3. Being specific: SOAP notes should not only be concise but also specific. This is achieved by the use of precise details that help prevent confusion and improve treatment.
  4. Avoiding judgmental statements: professionalism should be maintained in SOAP notes; they should remain as neutral as possible. That implies avoiding excessive negative or positive wording and focusing on accurate information.
  5. Avoid naming others: the names of family members, clients or anyone named by the patient should not be included in a SOAP note. Instead, initials should be used to denote the people mentioned by the client.

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In the list of our SOAP notes examples, we have SOAP notes physiotherapy, SOAP notes speech therapy, SOAP notes counseling and SOAP notes template and SOAP notes social work

SOAP Note Examples

SOAP note Example 1: Psychiatry SOAP note

Subjective: Mr. A. states that he has “generally been doing well.” His depressive symptoms have improved, but he still feels “down” at times. Mr. A. says he is sleeping “better” and getting “decent sleep.” He feels his medication is helping him without causing side effects.

Objective: Mr. A. appears alert. His mood has improved, and he shows a range of emotions.

Assessment: Mr. A. has major depressive disorder without psychotic features.

Plan: Mr. A. will continue taking 10 milligrams of fluoxetine per day. If his symptoms do not improve in one week, we will consider increasing the dose to 20 mg. Mr. A. will continue outpatient counseling.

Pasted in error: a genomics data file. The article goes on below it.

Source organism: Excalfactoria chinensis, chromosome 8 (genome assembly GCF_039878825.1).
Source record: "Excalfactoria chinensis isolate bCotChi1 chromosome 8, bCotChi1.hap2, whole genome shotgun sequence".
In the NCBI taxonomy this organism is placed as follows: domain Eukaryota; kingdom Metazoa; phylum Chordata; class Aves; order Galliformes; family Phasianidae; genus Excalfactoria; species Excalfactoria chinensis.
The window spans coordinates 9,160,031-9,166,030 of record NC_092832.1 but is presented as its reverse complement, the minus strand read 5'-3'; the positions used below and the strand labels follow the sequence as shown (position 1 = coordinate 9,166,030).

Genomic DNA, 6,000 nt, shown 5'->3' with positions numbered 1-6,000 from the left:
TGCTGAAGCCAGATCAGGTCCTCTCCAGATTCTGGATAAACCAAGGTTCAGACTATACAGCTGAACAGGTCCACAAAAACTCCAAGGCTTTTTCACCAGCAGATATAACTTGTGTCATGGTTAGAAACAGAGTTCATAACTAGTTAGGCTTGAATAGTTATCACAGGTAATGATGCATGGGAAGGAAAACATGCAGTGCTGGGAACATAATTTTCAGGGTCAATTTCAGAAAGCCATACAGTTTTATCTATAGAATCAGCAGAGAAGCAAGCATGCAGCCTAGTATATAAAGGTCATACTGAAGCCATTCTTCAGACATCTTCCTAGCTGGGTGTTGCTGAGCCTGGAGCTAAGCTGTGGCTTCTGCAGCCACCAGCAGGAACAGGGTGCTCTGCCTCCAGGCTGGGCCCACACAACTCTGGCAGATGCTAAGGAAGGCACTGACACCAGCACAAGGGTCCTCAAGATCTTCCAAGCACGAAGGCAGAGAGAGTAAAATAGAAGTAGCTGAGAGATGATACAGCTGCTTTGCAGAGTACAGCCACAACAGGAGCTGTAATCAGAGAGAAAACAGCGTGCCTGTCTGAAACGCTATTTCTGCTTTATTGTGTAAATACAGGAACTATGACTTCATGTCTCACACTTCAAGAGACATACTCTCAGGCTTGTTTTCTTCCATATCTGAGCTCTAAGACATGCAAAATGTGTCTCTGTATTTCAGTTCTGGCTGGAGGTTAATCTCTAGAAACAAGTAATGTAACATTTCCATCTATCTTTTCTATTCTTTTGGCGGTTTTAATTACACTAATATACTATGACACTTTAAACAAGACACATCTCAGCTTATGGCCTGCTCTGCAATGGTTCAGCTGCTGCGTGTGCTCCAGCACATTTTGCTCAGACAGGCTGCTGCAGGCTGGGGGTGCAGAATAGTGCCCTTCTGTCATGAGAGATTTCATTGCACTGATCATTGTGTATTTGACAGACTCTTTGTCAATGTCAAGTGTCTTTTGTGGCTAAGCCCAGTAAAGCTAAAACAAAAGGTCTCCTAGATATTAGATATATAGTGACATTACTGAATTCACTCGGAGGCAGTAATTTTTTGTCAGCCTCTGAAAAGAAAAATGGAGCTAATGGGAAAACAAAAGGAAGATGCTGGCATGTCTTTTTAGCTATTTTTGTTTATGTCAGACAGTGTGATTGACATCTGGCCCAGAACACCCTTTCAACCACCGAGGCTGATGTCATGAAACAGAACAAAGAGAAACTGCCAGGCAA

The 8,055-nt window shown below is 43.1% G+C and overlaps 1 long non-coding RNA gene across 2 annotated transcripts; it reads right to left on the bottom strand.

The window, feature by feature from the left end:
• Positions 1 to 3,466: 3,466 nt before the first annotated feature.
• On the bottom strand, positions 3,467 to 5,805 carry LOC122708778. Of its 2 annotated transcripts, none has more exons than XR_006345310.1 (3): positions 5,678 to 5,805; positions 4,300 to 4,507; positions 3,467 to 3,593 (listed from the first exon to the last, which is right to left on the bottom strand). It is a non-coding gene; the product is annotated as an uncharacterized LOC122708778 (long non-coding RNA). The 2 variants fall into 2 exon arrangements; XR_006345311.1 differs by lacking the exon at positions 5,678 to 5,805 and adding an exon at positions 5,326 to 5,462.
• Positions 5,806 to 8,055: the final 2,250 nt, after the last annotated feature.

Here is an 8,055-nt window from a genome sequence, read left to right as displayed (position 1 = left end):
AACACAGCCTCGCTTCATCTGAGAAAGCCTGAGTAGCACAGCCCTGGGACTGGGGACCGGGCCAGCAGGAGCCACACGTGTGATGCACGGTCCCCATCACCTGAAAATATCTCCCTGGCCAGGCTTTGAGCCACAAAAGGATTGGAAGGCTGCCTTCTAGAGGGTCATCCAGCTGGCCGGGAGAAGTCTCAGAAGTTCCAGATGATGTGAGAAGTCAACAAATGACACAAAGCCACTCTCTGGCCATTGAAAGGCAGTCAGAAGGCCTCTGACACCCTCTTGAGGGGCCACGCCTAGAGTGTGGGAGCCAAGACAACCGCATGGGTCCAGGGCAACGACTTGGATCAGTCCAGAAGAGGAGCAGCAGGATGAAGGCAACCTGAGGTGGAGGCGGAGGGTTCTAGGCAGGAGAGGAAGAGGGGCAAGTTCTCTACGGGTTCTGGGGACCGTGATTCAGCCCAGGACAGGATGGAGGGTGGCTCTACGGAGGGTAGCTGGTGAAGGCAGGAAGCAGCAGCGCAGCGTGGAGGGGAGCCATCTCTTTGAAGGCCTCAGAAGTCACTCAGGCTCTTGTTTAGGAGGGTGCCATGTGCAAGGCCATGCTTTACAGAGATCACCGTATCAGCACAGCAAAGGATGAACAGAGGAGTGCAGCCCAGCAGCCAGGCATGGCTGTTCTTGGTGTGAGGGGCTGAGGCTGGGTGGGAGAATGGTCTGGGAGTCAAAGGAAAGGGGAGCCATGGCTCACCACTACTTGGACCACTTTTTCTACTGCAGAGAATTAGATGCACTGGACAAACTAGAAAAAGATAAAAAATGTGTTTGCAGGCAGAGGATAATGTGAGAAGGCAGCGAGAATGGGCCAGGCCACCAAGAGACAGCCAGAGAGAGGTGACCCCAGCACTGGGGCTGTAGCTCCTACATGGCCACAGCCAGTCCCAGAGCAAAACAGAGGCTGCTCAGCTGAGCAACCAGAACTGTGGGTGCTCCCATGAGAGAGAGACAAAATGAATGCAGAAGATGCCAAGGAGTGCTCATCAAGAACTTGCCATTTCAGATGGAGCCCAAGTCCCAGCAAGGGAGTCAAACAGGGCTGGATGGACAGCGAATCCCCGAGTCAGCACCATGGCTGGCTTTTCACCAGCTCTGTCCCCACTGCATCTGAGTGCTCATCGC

SOAP note Example 2: Individual Therapy

Subjective: Mr. G states he has strong cravings for heroin, and he thinks about leaving his treatment program to get drugs “several times a day.” Mr. G wants to stay sober and says he’s “better, but still not strong enough.” Mr. G states, “I can’t stop thinking about using, and I can’t seem to get it out of my head.” The client says he’s “improving overall.”Objective: Mr. G appears calm and interested during the session. He does not display any signs of withdrawal, such as sweating or tremors. Mr. G is still distractible, but his attention has improved, as indicated by talking about his wife for five minutes and reflecting on his past without difficulty.Assessment: Overall, Mr. G is improving. He is learning to apply coping skills such as relaxation techniques, and he is more engaged in his treatment. His cravings have decreased from “all the time” to “about six times a day.” However, Mr. G continues to experience strong cravings and has a 30-year history of substance use. Therefore, he needs to learn new coping skills to manage his emotions. Considering the challenges Mr. G faces, he may be a candidate for medication-assisted treatment (MAT).Plan: Mr. G has now received information about MAT to discuss during the next session. We will begin to use cognitive behavioral therapy techniques to address Mr. G’s anger issues. We will also continue to hold family sessions with his wife. Staff will continue to monitor the client closely.Looking for Academic Writing help